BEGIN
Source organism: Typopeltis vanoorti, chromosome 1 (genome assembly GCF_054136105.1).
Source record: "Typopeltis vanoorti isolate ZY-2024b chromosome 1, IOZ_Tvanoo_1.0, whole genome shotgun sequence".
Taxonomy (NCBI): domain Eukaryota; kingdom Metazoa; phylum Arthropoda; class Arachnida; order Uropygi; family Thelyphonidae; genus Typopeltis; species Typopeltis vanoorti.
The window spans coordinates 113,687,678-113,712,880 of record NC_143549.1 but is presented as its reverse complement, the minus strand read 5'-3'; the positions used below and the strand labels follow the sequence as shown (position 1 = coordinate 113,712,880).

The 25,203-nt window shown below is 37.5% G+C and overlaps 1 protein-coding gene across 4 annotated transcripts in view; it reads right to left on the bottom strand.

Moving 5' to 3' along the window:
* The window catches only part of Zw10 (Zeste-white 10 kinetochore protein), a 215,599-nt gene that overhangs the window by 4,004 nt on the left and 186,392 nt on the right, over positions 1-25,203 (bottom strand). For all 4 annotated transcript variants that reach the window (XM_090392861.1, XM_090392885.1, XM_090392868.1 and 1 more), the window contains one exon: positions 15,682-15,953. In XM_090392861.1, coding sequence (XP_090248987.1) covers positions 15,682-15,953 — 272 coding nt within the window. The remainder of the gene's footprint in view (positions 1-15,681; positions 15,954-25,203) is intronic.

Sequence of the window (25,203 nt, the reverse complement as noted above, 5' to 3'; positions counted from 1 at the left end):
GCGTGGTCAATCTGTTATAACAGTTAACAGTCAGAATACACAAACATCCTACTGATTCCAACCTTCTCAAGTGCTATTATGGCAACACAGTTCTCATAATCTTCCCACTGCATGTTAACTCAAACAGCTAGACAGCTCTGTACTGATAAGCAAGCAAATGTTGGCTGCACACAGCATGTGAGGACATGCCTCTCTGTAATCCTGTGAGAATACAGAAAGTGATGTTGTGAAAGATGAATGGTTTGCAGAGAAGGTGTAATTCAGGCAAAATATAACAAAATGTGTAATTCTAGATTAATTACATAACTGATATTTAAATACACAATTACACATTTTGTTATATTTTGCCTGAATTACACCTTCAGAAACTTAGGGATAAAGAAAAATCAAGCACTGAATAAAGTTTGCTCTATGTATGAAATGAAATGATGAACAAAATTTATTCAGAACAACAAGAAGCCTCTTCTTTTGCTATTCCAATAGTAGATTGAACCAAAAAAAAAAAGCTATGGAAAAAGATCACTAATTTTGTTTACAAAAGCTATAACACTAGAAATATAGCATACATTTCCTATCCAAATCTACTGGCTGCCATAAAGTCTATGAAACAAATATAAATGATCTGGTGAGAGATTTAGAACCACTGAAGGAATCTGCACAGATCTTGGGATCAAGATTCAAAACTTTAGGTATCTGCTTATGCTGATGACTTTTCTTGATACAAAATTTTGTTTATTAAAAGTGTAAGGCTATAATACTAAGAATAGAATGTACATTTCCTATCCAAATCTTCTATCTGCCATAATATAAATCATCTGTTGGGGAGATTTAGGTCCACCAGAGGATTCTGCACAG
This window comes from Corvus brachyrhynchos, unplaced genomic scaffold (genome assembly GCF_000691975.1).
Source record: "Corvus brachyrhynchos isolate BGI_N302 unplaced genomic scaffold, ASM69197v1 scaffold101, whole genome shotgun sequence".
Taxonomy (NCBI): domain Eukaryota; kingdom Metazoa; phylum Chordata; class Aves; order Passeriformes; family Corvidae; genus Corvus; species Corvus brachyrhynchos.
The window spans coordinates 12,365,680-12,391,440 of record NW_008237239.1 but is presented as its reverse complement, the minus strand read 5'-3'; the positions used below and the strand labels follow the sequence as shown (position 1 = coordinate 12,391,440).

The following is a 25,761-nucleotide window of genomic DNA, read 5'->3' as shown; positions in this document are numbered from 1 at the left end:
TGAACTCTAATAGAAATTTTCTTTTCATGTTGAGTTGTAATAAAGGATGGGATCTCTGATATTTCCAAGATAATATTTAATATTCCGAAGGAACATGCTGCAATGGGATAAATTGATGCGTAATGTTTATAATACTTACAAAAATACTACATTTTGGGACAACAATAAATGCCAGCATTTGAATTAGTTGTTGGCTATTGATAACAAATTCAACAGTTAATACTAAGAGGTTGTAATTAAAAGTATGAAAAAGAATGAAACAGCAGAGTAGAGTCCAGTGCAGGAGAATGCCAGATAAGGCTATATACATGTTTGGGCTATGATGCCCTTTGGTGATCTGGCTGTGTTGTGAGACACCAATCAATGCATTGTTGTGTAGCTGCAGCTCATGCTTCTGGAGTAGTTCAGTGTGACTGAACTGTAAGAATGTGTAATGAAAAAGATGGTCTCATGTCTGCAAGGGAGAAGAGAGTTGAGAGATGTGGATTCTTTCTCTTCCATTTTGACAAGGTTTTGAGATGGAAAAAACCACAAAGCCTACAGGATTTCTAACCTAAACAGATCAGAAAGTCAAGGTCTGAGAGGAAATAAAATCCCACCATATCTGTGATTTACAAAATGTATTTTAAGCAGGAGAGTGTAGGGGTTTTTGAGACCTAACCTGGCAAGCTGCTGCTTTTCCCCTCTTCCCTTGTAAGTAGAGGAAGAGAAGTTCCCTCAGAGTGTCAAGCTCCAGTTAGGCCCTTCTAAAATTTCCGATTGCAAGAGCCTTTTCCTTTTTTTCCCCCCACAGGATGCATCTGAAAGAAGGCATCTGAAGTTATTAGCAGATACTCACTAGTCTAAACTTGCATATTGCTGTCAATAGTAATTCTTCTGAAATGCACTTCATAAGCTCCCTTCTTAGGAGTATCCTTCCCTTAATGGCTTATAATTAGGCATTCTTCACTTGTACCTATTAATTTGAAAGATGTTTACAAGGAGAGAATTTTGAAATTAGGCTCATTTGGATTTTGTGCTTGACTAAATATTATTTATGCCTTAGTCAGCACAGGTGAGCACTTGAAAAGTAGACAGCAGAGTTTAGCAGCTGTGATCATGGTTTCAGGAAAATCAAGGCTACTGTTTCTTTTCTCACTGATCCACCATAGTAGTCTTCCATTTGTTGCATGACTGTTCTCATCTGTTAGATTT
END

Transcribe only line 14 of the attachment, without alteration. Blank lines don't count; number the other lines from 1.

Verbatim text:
The following is a 25,761-nucleotide window of genomic DNA, read 5'->3' as shown; positions in this document are numbered from 1 at the left end: